Being a Bystander: When is it Dangerous?

Everyone’s been in a crowd. We observe a lot of things as we walk through or stand.

Noises. Light. Smells. Where our other companions are if we aren’t alone.

What about the behavior of others?

Crowded area

Why What Others Do Matters

I’d usually tell you to mind your own and keep moving but in a few cases, that actually may be a bad idea.

Being out in public, alone or with others, requires a lot of thought. Planning on where to sit in a restaurant- for example, my mom won’t sit with her back to the door because she can’t see what’s happening as others come in. Or walking alone after dark- many of us won’t if we don’t have to. I get very apprehensive when walking in parking garages, day or night, but then, I’ve probably listened to too many podcasts.

We can’t control the actions of others, as much as we would like. Sometimes, however, we can try to stop a situation before it happens or gets completely out of hand.

If you’ve ever seen “What Would You Do?”, you may understand my previous sentences. The show is about looking at what you would do in certain situations in public- a domestic dispute, discrimination, a lost and hungry child, and other examples. The people don’t know they are being tested until a certain point.

Obviously, if a fight is occurring, there’s always the chance that others will join, just to get on it. Some even might record it, like you would see on social media or a site like Worldstar. What you don’t see often is someone trying to stop the fight. It takes a lot of courage to step in like that. You’re risking your safety, legal record and potentially your life by doing so.

But what happens when someone doesn’t step in OR ignores what’s going on?


A Psychology Lesson for Today’s Crowds

Let me tell you the story of Kitty Genovese.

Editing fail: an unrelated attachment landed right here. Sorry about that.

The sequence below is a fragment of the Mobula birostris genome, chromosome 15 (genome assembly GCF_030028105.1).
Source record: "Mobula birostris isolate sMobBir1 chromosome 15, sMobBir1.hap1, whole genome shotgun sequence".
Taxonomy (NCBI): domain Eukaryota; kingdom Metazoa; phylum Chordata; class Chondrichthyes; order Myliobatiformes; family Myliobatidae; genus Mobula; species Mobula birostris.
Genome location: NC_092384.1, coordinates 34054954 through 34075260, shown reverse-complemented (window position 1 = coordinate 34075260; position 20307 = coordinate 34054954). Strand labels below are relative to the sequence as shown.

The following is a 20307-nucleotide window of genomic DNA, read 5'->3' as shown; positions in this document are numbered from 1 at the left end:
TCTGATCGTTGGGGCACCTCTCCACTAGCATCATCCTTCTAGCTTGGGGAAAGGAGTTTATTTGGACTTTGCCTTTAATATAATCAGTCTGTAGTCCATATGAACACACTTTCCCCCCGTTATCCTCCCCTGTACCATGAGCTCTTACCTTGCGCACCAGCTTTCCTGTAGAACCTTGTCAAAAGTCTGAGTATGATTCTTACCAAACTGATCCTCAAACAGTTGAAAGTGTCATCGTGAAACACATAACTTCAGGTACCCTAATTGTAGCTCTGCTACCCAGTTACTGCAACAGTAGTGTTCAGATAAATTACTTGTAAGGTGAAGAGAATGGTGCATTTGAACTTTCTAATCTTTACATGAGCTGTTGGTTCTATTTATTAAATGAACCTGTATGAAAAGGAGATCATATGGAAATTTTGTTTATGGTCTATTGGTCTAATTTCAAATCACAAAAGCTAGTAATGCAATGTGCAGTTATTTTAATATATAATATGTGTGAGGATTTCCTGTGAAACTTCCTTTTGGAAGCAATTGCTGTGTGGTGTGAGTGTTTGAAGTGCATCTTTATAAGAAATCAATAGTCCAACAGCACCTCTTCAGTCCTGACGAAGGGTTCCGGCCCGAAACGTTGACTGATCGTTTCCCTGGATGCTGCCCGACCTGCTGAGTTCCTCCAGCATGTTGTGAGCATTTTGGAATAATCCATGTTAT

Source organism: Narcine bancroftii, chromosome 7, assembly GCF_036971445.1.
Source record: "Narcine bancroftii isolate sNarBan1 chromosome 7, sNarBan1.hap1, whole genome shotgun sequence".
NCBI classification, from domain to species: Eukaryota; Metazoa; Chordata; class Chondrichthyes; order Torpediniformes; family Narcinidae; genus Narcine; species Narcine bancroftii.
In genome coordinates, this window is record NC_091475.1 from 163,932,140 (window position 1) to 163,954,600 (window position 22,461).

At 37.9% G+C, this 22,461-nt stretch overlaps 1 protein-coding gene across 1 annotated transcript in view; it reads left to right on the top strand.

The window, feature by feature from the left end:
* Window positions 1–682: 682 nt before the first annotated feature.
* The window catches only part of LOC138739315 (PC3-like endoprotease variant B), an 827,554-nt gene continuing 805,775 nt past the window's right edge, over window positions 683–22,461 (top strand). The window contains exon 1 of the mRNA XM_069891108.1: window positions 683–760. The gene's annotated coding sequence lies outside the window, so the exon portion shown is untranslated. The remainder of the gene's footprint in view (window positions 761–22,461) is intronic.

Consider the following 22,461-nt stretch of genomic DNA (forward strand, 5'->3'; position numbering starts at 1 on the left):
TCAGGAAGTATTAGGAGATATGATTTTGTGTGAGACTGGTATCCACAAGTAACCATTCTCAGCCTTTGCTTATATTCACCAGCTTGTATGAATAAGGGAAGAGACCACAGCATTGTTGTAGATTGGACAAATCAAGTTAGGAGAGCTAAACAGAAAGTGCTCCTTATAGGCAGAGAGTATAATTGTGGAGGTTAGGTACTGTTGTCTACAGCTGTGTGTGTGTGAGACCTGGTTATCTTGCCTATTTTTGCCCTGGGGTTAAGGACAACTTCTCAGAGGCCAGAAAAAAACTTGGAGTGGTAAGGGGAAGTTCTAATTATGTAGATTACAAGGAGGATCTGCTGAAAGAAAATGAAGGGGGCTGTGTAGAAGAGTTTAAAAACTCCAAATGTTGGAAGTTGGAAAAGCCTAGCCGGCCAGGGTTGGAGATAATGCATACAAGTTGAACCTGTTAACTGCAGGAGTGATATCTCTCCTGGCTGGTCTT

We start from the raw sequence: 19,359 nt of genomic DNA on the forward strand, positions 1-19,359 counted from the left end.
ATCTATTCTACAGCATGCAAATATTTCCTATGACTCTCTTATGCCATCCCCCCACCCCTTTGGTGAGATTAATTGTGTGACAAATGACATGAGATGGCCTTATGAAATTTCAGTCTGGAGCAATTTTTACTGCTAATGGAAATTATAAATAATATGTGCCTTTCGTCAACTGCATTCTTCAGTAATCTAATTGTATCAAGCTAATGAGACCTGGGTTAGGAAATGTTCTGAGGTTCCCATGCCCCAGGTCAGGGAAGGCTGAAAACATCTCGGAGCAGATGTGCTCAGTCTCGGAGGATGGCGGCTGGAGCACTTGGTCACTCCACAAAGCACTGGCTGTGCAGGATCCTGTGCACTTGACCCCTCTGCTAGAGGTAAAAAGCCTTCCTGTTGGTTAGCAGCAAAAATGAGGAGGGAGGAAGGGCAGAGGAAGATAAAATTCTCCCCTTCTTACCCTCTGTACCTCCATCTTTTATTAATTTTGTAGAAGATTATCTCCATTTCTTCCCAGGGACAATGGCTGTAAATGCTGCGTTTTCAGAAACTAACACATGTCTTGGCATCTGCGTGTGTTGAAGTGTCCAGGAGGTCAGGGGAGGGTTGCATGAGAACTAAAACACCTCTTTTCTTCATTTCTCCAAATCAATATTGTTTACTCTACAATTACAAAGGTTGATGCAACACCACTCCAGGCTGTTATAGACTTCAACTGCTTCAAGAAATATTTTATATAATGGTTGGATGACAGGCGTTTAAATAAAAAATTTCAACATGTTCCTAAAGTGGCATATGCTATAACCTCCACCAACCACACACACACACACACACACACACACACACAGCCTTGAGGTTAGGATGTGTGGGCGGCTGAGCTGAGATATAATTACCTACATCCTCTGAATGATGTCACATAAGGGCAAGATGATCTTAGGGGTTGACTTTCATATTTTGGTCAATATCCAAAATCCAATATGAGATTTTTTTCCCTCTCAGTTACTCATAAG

Kitty was a young woman living alone in New York City. She was murdered in her own apartment by a man she barely knew. I know this sounds pretty common, but stay with me.

As she was being attacked outside her apartment, neighbors could hear loud noises and screams but nobody, not one single person, bothered to check on her or call the police to report what they were hearing. Kitty fought back, but still died the night of her attack.

When the police finally showed up, they questioned everyone nearby. Most said that they thought someone else would make the phone call to the police that could have potentially saved Kitty’s life. This led to what is called “the bystander effect”- the presence of others discouraging someone from intervening in an emergency situation. The more bystanders that are involved, the less likely it is for someone to provide help. The researchers found that the bystander effect is a combination of two factors: diffusion of responsibility and social influence.

Today, many high schools and colleges promote speaking up when they see something wrong- as the police department in Louisville says, “If you see something, say something.” This can be as simple as asking what is going on or that help is coming, and it may break up the assault or another occurrence. An active bystander is most effective when they assume that they are the only person that will do something.

This information is courtesy of Psychology Today

Photos via Unsplash

What are your thoughts on the bystander effect? Have you ever stepped up in a situation that someone needed help?